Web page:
If you are just discovering this mini-lesson out of the blue, go to my previous blogs to get the background story. In the last lesson, I had painted the special graph paper with a general idea of the color tones I was going for, then with a pencil I “squared off” all color areas so there was no question about which color zone the square was in.
These are yarn sample cards. There numbers on these cards refer to the pure color of the dyed yarn, not blendings.
Next I used my yarn sample cards to pick out the colors I am going to mix to make the color combinations. My grandmother always used to say that making a rya rug was like “painting with a needle.” She was right. The yarn colors are like the pure paint squeezed from the paint tube onto the palette.
Pure colors are fine, but the magic of rya comes from blending them with each other. I mean, why wouldn’t you? You put three strands on a needle to make the knot, so imagine all the color combinations you can get: all 3 the same color, 2 of one color and one of another color, and all 3 different colors. Ideally, when you create a threading, you should be able to squint your eyes and see it as one shade, but there are sometimes exceptions to that rule. (I’ll explain those details in my book.)
Here is the threading card to show color combinations matched with a number to go on the graph.
So I created the “palette of mixed paints” which I call the “threading card.” To make a threading card just use a paper hole puncher, punch a line of holes, then number each hole from 1 – 10 or 20 or what ever. Then like a paint-by-number kit (but a whole lot cooler!) you can assign color numbers to your graph paper. It is just a guide and you can always adlib. So look closely at the yarn combinations threading card. The #1, 2, 3… represents the number that I can easily write on the graph paper. The three numbers written above that number tell you the ID number of the pure yarn color. If it is a Lundgren Rya yarn, it is from #1-91. If it is Norwegian (Rauma) it is a 3-digit number in the 500’s.
I have given a threading number to each color area. I’m actually not trying to match my painting so much as I am trying to match the colors of Monet’s painting–my painting is just a general guide.
So here is where this lesson ends. Oh yes, these lessons are in real time. Next time we’ll do some calculations. I’ll show you two ways to figure the yarn quantities out.
Next I took on the task of assigning a threading number to every single squared off color area on the entire graph. OK, I admit, that is a little tedious, but someone has to do it. (You can do it.) And a design that resembles an abstract Monet is very forgiving and you can’t go wrong…(well, maybe you could, but no one would know–that’s what I mean.)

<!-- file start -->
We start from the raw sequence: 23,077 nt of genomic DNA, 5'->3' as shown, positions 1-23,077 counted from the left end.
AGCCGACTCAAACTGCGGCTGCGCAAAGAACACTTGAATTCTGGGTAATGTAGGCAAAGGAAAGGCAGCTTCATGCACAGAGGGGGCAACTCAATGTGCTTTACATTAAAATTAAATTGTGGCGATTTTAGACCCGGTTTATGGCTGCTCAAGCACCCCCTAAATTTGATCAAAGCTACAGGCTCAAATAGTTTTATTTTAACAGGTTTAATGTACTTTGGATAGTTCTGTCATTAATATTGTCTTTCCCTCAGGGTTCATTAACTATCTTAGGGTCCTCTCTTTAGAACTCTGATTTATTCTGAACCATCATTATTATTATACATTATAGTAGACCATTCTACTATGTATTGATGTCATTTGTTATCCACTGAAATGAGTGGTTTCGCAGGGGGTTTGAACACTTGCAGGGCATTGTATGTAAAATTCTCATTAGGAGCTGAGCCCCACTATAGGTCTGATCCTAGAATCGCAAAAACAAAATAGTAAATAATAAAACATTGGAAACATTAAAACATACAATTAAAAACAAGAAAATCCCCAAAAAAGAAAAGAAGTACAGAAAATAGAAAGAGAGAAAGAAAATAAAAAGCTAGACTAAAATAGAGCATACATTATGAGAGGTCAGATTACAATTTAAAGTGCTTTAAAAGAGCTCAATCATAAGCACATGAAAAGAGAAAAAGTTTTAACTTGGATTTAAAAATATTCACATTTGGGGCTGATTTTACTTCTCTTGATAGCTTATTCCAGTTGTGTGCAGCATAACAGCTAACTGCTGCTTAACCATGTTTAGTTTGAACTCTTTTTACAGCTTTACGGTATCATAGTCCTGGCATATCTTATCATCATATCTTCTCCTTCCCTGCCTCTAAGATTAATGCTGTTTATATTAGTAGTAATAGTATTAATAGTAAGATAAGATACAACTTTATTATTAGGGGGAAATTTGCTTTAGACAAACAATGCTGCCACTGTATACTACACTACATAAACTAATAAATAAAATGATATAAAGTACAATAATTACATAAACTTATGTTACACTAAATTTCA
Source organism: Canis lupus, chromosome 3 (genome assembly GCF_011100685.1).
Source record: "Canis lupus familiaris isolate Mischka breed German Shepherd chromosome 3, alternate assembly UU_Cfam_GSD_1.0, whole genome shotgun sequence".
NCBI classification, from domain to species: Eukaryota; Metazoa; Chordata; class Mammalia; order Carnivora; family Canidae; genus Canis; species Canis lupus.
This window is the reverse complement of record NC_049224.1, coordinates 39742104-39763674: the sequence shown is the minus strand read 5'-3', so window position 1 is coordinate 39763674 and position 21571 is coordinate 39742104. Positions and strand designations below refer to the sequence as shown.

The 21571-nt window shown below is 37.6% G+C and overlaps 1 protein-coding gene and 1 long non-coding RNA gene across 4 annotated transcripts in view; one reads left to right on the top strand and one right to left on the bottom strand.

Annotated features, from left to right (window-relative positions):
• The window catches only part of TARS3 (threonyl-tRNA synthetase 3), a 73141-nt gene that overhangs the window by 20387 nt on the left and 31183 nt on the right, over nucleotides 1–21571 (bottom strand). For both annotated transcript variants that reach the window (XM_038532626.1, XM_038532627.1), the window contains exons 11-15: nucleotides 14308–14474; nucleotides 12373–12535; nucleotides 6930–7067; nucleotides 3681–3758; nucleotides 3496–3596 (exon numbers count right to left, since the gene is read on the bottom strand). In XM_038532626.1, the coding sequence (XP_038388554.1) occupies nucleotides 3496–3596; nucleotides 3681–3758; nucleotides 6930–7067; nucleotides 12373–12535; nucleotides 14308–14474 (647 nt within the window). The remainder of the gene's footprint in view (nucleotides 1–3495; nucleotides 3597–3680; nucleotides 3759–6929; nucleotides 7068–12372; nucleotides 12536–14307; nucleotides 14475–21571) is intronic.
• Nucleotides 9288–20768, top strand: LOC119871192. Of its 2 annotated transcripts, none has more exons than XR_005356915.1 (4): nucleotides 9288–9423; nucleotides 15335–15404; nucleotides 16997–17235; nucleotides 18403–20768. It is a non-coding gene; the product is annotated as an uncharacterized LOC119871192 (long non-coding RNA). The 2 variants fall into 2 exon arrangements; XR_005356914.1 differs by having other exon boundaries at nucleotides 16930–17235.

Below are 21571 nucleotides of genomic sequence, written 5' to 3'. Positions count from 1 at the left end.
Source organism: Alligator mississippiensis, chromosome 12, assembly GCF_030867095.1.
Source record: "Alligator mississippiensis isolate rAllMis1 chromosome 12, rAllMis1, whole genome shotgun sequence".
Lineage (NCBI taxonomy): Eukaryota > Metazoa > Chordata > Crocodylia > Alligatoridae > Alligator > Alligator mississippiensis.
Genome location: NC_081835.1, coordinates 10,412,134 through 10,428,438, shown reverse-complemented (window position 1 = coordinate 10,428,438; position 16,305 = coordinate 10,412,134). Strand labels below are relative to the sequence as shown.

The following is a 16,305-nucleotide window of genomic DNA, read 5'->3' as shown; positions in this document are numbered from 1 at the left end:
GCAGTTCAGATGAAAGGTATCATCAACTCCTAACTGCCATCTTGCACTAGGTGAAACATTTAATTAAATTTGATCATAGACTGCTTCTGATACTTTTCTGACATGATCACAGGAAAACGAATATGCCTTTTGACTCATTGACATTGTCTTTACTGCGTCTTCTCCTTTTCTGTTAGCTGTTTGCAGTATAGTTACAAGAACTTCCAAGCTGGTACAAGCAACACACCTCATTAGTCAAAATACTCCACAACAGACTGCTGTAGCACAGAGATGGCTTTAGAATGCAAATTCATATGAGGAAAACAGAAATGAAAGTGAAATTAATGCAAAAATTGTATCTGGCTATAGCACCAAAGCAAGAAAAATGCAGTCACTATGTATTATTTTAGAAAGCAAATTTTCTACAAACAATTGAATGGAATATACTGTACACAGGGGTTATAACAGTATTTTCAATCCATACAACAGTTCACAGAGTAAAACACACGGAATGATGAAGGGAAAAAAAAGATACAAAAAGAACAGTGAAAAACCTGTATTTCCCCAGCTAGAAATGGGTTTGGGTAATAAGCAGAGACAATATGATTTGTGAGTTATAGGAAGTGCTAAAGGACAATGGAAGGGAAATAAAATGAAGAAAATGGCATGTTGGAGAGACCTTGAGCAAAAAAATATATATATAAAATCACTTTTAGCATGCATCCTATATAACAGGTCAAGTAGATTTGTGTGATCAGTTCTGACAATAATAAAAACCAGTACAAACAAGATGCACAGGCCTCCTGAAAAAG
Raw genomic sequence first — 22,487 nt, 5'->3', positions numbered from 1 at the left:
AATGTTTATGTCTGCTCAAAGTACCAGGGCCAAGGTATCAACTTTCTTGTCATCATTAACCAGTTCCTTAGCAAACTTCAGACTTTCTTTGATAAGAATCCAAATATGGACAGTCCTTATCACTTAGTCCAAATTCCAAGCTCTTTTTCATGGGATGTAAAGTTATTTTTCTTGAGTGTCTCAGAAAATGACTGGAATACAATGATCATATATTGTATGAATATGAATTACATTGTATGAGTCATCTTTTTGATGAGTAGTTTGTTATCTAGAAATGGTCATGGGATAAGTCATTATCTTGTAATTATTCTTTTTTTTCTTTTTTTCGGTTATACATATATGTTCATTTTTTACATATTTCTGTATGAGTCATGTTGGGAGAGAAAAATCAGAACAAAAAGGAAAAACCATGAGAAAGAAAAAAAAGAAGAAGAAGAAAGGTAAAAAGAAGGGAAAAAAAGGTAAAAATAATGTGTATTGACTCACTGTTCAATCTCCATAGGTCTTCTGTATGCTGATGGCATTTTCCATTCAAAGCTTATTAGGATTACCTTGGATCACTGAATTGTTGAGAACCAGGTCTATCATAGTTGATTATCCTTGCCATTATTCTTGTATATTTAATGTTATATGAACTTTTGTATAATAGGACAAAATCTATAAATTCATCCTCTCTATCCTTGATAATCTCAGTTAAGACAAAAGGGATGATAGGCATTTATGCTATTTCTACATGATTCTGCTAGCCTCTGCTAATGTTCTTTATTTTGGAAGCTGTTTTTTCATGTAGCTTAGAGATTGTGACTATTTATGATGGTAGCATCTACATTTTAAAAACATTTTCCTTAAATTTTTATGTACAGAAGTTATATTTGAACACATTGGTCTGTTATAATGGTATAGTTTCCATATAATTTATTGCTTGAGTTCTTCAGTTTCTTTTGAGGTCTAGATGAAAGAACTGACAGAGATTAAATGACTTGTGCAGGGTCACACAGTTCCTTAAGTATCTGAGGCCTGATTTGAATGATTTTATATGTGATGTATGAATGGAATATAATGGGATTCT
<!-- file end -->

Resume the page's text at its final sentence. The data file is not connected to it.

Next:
So what’s left in this lesson series? How many skeins of all of these colors do I need? Where do we begin this rya?
Last week, I prepared the backings by hemming them to the desired length. Now I will show you how I take a painting and adapt it so it can be knotted as an off-loom rya. The design I am working on is from a painting by Claude Monet, but this could just as easily be an original pastel or oil painting, or a zoomed-in abstract from a colorful photograph. Designs are everywhere.
I like to use diluted watercolor paints so I can see the graph lines as I work. Even if an area was going to be black, I would watercolor paint with gray just to give me the idea of dark or black. Note that the graph paper is not standard. In a one-inch-square there are 70 smaller squares representing where the knots will be. (See the close-up shots below.) I carry this special graph paper if you want to give a shot at designing your own someday. As I paint, it dawns on me that I ought to be thinking yarn-colors, not paint-colors, so I grabs some color samples. (I know that is not so easy for you. If you are serious about designing a rya, I’d recommend a yarn sample card set with about 80 colors. My Yarn Samples as sold on etsy.)
So I roughly paint a similar image to the inspiration, dabbing in color and thrust and shapes. I avoid too much detail because detail doesn’t translate well into the moving pile of a rya rug. Luckily Monet did great organic flowing designs. Here is my watercolor nearly complete. Remember it is just a guide, not a literal painting.
As soon as I am happy with the feel of the painting, I start to “square-off” my painting lines into color areas for the yarn. It is fun to follow a curved line making only horizontal and vertical lines. That is squaring off. Each of those squares will be a knot with one, two, or three different shades of yarn.
And another squaring-off illustration. When I am painting, I pay no attention to the grid lines. Don’t even try to paint according to the grid. Squaring off will make it look as though you planned it out very carefully.
I will leave you today with this image as I walked away from it this evening. It is more than half squared off. In the next work session, I’ll show you how I make a corresponding color card showing exactly what color yarn will go where. Any questions?